(6) Consider company rescue options
If you’re committed to your business, are confident it’s viable and are willing to work hard over the long-term to keep it afloat, there could be a number of company rescue options that are available to you. These can be accessed by contacting the insolvency practitioners here at AABRS or by going direct to HMRC if you have a tax bill you’re struggling to repay.
- Time to Pay Arrangement – If you have a tax debt that’s jeopardising the future of your business, it is possible to reach an agreement with HMRC to repay the debt in instalments over a longer period (typically 12 months). This sort of agreement is called a Time to Pay arrangement. It is perfectly suited to viable companies that have a short-term cashflow problem that’s putting their survival at risk. Time to Pay arrangements can be made for all tax debts, although they’re most commonly used for corporation tax, VAT and PAYE.
- Company Voluntary Arrangement (CVA) – If you are struggling to repay your debts, are under constant pressure from your creditors and are even facing threats to wind up your business, a CVA could be the best approach to take. A CVA is a formal payment plan to repay your creditors all or part of the money they are owed over a period of between one and five years. During that time, creditors cannot take any legal action against your business and any interest or penalty charges on your debts will be frozen. That could buy you the time and space you need to restructure the business and trade your way back to financial health.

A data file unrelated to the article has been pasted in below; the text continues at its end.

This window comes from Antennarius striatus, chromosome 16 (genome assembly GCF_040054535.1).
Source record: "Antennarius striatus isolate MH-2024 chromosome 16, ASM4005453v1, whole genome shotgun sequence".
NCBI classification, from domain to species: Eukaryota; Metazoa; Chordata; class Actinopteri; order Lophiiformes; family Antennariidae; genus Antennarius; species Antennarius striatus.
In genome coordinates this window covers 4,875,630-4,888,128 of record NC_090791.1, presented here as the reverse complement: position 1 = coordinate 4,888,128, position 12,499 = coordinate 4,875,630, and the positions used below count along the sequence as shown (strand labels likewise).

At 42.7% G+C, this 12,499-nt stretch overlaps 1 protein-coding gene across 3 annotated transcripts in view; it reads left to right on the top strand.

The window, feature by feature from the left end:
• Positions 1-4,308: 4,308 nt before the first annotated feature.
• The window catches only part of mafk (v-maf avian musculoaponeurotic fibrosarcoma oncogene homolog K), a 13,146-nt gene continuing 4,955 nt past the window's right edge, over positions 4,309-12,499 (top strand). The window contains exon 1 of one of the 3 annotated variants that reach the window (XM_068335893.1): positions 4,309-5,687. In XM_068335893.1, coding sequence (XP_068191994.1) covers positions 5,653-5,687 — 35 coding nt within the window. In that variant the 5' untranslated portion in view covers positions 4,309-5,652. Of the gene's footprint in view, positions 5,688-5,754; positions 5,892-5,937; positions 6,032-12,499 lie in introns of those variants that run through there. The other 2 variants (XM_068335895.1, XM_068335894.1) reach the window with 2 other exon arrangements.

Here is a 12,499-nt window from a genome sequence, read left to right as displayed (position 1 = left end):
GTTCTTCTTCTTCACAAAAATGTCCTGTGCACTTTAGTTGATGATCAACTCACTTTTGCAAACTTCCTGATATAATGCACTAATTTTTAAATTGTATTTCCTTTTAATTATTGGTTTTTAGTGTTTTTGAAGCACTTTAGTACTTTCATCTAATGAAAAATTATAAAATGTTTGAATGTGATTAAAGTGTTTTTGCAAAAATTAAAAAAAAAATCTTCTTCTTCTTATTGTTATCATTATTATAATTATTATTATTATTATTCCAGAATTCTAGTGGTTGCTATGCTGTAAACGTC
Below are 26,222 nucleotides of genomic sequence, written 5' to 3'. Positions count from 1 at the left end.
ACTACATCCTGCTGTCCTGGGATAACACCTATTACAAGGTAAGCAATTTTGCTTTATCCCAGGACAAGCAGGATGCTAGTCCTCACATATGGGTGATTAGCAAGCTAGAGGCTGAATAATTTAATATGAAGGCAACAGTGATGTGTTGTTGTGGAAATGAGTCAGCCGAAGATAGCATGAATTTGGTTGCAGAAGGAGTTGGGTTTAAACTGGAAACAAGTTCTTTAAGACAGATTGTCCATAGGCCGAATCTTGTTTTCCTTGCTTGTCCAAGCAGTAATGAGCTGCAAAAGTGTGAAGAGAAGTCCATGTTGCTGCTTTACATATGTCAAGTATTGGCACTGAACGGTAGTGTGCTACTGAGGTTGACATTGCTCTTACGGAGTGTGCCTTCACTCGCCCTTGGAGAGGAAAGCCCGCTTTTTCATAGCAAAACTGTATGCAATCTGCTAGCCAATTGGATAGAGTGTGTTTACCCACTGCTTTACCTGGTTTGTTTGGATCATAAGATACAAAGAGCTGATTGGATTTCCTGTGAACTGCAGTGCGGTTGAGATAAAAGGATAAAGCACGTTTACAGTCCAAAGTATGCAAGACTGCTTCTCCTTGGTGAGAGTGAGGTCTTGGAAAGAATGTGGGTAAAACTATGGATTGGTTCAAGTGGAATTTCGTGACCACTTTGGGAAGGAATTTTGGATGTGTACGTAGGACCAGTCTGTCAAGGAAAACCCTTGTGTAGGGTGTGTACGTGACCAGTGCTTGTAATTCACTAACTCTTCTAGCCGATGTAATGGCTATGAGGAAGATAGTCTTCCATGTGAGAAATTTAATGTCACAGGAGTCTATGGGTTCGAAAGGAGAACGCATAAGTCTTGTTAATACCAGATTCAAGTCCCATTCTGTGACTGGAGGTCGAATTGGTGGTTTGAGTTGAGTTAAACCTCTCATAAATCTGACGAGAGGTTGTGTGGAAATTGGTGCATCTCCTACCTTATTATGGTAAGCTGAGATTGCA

- Administration – For larger companies, entering into administration will put a pause on all legal action by creditors so the business can be restructured and saved. The administration can last for a period of up to one year. During that time, the administrator will conduct the affairs of the company and explore all the options to keep it afloat.
Do you Need Help to Save a Failing Business?
At AABRS, we can provide expert advice and implement the rescue procedures to save your failing business. Just get in touch for a confidential, no-obligation discussion of your circumstances. We’ll provide a free initial consultation to help you understand your options.